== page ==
Stainless Steel surprisingly became the most desirable metal found in a luxury watch in the 21st century. With exploding demand and limited production, market values have been skyrocketing in recent years.
It’s a peculiar kind of madness to witness stainless steel sports watches trading up to twice of their retail price in the secondary market. It seems like a mystery about how a steel watch is “worth” close to the same value of its precious metal counterpart. Do take note that I’m not talking about limited editions or discontinued models. The culprits in the spotlight are modern in-production stainless steel watches, the hella fine-looking watches fuelled by the hype on social media.
However, stainless steel did not enjoy the same favourable stance in the world of horology back in the days where gold watches were the “de facto” luxury watch. Not until the turbulent ’70s brought about the introduction of stainless steel models with the likes of the enigmatic Nautilus and Royal Oak.
Why is Stainless Steel so popular among modern consumers?
There are numerous factors behind the steel phenomenon, but I believe that the idea behind “Affordable Luxury” plays a huge role.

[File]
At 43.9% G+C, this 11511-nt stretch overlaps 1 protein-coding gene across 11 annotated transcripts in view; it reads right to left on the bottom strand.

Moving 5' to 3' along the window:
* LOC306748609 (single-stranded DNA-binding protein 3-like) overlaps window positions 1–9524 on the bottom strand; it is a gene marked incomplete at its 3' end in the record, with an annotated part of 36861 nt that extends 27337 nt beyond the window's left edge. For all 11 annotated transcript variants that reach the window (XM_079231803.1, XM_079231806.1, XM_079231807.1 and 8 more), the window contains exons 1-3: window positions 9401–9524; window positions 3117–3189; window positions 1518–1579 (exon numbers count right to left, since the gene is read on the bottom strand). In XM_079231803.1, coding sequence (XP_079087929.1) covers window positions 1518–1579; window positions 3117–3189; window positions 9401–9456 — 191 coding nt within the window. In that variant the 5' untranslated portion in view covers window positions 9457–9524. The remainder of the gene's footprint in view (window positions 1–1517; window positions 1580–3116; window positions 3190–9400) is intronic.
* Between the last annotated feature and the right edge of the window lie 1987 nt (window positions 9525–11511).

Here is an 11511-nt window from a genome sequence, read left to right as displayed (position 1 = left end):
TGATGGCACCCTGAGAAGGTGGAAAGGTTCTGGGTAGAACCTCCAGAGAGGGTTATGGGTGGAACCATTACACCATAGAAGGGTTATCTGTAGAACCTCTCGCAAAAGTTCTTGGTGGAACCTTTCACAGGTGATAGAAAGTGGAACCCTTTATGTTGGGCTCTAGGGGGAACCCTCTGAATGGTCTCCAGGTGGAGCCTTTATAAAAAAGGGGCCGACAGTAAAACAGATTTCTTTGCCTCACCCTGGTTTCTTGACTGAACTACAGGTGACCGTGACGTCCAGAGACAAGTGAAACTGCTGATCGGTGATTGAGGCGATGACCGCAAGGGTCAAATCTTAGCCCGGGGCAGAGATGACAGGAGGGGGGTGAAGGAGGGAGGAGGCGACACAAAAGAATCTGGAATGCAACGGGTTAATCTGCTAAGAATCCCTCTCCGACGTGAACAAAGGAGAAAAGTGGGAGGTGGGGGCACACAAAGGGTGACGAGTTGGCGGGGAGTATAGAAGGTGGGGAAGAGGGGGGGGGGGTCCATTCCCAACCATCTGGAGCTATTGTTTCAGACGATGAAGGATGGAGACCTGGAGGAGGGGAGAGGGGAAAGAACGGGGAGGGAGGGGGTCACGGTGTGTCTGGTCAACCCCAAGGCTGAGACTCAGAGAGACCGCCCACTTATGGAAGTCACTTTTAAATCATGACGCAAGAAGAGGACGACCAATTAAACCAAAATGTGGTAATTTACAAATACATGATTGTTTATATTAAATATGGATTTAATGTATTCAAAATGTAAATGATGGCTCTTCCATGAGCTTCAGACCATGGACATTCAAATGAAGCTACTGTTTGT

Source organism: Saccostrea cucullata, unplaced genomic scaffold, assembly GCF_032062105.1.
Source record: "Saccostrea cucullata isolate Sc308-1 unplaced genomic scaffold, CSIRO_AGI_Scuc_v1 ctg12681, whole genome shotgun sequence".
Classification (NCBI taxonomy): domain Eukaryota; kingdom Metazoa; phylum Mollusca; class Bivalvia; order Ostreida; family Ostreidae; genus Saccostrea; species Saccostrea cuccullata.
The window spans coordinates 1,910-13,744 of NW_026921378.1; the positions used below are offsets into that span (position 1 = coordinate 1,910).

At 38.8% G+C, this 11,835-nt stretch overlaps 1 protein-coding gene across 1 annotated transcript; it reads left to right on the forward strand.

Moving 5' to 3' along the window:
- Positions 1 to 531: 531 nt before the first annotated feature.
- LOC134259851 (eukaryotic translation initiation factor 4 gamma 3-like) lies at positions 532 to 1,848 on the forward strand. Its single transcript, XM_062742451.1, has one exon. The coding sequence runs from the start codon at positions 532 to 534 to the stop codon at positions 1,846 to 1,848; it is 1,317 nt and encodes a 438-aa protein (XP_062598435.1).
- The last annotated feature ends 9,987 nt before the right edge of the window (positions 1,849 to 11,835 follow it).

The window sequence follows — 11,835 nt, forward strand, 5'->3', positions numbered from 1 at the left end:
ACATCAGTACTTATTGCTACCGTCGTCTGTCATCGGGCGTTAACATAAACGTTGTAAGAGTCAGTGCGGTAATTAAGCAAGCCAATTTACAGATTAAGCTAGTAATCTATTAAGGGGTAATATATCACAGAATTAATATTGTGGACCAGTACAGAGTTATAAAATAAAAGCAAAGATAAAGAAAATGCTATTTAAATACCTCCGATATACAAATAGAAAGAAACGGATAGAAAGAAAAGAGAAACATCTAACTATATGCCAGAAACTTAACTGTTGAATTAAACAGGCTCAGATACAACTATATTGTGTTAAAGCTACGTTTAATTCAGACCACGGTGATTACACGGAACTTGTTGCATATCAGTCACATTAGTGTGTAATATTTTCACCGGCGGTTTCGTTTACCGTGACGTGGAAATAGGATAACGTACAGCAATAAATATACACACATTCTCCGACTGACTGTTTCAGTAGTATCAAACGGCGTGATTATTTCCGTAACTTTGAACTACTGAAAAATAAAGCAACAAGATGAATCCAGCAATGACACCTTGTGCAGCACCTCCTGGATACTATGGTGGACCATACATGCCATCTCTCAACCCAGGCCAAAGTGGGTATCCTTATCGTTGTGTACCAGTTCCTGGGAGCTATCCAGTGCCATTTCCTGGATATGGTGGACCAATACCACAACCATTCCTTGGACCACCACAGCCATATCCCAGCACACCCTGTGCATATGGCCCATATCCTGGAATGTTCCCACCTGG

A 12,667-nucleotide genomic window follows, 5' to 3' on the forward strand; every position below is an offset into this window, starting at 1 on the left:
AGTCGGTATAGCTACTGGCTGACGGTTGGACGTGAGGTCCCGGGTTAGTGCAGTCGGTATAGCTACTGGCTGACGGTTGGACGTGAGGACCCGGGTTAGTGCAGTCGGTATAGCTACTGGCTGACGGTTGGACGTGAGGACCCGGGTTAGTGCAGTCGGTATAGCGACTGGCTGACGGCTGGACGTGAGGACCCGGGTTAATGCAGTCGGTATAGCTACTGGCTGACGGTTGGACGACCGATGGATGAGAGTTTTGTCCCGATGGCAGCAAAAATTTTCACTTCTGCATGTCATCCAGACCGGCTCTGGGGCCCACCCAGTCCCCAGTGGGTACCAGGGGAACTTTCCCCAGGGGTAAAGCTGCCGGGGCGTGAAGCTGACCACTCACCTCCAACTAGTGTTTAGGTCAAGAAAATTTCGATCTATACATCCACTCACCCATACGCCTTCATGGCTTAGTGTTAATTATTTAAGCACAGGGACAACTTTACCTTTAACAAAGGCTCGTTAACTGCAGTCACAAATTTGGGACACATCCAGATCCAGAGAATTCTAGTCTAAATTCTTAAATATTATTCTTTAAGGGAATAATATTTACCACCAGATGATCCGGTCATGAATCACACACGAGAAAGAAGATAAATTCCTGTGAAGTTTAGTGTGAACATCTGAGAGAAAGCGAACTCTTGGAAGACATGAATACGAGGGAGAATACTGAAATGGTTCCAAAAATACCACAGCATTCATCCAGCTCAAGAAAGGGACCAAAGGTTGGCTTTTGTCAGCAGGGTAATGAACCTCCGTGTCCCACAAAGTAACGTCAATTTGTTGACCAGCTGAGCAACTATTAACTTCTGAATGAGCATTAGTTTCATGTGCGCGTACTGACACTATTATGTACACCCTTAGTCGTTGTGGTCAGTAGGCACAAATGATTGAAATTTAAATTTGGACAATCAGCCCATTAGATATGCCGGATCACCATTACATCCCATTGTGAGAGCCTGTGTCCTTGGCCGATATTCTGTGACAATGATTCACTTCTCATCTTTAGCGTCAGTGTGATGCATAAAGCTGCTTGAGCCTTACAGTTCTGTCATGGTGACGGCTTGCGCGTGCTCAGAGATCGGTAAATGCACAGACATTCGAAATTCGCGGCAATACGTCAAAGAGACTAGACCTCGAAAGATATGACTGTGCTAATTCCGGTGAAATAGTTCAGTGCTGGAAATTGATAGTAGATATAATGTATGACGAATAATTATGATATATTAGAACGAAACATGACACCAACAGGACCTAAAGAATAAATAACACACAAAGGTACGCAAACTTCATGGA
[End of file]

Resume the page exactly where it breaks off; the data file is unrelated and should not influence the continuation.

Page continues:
As oxymoron as it may seem, affordable luxury refers to expensive items that are considerably affordable at the same time. Modern consumers are seeking expensive items that allow them to have a taste of luxury lifestyle while spending within their financial means (I plead guilty to this as well). They want to be part of an “exclusive” community who owns their favourite luxury brand.
If you can’t afford a Gucci jacket, you can buy a Gucci tee.
If you can’t afford a Chanel bag, you can buy a Chanel accessory.
If you can’t afford a Ferrari 812 Superfast, you can buy a Ferrari Portofino.
If you can’t afford a Gold Rolex, you can buy a Steel Rolex.
What I’m trying to bring across is that no matter the price, consumers still feel “good” to own something from the brand. The lower the price, the more accessible it is to a wider range of targeted consumers. Watches in steel are considered the entry-level and cheapest offering from a luxury watch brand. As modern consumers are taking a more value-driven approach to buying watches, luxury watchmakers are introducing more watches in more accessible materials and price points.